Ida_with_Client_lgLong, long ago in a century far, far away lived a woman named Ida Pauline Rolf. She observed that the structure of the human body affects its optimum function, and set out to do something about it. Receiving her Ph.D. in Biochemistry from Columbia University in 1920, she worked as a Research Associate at Rockefeller Institute from 1919 to 1927 during which time she published fifteen research articles. In addition to biochemistry, Rolf’s thinking was influenced by her practice of yoga and treatments and training from pioneer osteopaths.

Rolf started working hands-on with people in New York during World War II. By the 1950s she was traveling the country teaching structural integration to chiropractors and osteopaths. It was in the 1960s Rolf ended up working with Fritz Perls, the father of Gestalt Therapy. That was when structural integration become known as Rolfing and got caught up in the human potential movement.

Rolfing structural integration is somatic education the main purpose of which is to improve the structure and alignment of the body. It is not a form of massage therapy. Rather, Rolfing practitioners are the structural experts of the human body. They use skillful hands-on techniques as well as movement education to empower clients to take charge of their own physical and emotional health. Rolfing also has the potential to support personal evolution through enhancing the vertical alignment of the body, facilitating the upward movement of energy through our systems and the subsequent evolution of consciousness.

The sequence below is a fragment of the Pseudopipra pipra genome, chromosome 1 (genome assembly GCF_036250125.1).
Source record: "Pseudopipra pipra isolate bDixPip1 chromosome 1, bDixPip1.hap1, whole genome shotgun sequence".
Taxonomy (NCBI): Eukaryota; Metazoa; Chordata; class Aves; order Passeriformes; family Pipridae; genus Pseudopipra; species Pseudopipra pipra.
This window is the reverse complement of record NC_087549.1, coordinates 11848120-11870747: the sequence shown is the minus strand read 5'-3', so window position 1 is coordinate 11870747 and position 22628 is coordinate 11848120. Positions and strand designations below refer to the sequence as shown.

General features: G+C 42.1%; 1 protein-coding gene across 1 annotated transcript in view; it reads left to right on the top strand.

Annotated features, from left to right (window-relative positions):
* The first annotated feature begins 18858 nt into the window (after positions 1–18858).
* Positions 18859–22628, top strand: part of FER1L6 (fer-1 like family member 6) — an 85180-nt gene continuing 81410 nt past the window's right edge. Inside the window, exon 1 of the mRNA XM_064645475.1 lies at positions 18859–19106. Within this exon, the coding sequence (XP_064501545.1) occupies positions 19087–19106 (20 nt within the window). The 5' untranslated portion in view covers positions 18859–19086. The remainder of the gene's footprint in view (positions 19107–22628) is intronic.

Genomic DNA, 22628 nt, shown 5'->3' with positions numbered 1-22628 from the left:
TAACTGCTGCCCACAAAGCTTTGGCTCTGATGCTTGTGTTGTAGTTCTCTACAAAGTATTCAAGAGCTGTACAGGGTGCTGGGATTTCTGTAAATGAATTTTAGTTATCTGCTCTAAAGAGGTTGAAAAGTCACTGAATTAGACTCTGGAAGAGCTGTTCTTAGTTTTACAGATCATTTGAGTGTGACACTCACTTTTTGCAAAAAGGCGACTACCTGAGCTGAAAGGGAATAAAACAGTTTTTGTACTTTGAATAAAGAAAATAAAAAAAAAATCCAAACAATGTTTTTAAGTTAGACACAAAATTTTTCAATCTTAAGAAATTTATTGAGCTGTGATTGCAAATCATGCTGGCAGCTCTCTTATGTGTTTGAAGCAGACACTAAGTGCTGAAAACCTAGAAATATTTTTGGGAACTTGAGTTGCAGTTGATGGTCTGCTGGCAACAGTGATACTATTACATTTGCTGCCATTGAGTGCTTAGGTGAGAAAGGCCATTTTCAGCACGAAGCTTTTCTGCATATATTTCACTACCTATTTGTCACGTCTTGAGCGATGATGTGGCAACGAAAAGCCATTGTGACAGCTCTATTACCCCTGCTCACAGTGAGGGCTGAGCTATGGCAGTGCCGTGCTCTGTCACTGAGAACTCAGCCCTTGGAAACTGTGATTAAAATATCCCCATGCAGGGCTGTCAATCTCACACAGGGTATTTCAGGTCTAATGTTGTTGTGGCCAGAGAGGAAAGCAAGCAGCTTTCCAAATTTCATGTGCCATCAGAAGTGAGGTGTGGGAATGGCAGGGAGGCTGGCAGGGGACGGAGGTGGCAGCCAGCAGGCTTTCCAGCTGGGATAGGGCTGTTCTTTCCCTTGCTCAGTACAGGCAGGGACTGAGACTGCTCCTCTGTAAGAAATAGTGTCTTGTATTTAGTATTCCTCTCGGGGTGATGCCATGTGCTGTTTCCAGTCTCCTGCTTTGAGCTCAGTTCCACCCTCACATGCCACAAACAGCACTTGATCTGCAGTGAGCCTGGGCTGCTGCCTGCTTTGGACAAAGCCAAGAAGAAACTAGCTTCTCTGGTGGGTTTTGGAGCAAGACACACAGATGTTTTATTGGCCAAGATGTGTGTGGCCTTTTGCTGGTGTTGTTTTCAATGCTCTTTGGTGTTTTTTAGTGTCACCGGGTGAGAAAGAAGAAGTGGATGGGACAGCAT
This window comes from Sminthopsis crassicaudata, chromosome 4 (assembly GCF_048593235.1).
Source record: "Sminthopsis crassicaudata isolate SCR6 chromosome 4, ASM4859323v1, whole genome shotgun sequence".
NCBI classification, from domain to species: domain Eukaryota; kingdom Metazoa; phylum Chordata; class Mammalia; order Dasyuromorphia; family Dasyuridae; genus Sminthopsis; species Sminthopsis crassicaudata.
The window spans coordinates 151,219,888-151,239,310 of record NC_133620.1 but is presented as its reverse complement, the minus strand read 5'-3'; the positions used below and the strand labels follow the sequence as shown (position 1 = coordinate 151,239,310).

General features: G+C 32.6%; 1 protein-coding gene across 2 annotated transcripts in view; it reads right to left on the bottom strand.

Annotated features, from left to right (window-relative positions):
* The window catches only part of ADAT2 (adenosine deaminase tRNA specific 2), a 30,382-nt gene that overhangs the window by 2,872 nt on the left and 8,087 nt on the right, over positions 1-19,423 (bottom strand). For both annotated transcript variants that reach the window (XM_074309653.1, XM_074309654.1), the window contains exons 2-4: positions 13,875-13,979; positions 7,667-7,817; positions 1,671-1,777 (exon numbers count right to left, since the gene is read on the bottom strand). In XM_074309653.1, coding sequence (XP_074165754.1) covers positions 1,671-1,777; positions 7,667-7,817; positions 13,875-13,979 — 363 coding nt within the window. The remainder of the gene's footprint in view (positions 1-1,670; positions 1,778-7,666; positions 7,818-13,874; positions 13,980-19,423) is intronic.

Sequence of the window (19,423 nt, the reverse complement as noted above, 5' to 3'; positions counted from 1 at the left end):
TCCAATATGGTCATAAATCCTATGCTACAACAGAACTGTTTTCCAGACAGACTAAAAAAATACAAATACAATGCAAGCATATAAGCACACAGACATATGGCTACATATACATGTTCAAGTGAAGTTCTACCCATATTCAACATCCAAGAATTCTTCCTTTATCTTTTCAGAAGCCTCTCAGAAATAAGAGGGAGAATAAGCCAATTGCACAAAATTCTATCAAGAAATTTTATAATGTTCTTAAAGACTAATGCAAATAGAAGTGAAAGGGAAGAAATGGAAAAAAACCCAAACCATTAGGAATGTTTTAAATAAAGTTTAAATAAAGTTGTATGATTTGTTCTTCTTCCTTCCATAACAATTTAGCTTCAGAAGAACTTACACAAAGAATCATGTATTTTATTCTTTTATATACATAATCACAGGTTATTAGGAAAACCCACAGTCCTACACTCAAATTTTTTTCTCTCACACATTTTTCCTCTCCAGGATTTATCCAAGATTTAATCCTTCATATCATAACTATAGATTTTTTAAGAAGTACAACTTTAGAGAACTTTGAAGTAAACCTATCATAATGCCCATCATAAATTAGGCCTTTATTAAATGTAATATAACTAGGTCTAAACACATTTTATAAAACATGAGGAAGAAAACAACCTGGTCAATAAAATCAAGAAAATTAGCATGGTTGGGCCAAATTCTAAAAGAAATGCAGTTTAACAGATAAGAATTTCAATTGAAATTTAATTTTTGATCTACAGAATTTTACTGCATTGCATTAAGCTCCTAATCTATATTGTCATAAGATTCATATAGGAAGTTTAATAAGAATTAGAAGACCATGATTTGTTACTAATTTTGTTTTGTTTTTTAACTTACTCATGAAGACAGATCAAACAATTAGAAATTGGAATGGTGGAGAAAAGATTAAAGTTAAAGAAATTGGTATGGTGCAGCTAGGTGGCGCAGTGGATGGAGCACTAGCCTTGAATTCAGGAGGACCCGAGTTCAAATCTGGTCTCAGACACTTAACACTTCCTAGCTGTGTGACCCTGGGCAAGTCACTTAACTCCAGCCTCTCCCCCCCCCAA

And now a visual guide . . .


This IS Rolfing


This is NOT Rolfing


This is NOT Rolfing

Any questions?

© Carole LaRochelle, 2009.

In the August 2009 issue of Nylon Magazine deputy editor Luke Crisell and beauty director Holly Siegel describe their experience receiving three Rolfing sessions from a Rolfing practitioner in New York City. Apparently Siegel suffers from a lower-back problem and Crisell wanted to go along for the entertainment factor. What they found out was that Rolfing really works!